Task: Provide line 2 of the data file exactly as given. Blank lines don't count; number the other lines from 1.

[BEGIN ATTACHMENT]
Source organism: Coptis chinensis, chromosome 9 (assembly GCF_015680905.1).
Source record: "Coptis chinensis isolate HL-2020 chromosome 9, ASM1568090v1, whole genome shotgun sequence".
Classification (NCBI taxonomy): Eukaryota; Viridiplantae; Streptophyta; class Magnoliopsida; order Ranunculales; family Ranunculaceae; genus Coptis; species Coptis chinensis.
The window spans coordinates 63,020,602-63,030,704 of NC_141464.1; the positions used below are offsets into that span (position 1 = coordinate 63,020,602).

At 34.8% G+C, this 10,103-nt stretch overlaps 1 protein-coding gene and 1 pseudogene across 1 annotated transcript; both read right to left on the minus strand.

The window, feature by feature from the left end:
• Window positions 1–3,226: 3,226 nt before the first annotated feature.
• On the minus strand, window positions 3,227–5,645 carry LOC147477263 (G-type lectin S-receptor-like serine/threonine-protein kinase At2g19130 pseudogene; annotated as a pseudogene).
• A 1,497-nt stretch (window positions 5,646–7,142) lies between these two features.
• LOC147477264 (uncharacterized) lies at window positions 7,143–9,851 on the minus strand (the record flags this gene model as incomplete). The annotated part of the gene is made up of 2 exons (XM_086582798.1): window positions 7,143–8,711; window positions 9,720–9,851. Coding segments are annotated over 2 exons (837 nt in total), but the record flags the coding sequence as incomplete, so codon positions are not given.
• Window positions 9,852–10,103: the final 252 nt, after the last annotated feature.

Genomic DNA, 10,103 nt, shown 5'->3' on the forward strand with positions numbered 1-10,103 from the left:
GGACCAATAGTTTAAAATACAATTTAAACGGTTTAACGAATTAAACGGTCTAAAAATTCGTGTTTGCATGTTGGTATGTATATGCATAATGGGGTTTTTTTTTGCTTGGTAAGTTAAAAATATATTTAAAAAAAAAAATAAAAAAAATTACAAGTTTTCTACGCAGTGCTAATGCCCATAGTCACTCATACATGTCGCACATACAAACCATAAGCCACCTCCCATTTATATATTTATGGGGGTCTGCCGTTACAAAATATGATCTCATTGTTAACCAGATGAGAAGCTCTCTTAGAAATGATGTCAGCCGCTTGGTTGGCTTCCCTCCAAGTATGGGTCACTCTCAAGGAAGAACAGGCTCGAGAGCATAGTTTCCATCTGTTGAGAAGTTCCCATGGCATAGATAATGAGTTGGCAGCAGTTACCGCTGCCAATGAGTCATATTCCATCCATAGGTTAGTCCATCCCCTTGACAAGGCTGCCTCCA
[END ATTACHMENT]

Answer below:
Source record: "Coptis chinensis isolate HL-2020 chromosome 9, ASM1568090v1, whole genome shotgun sequence".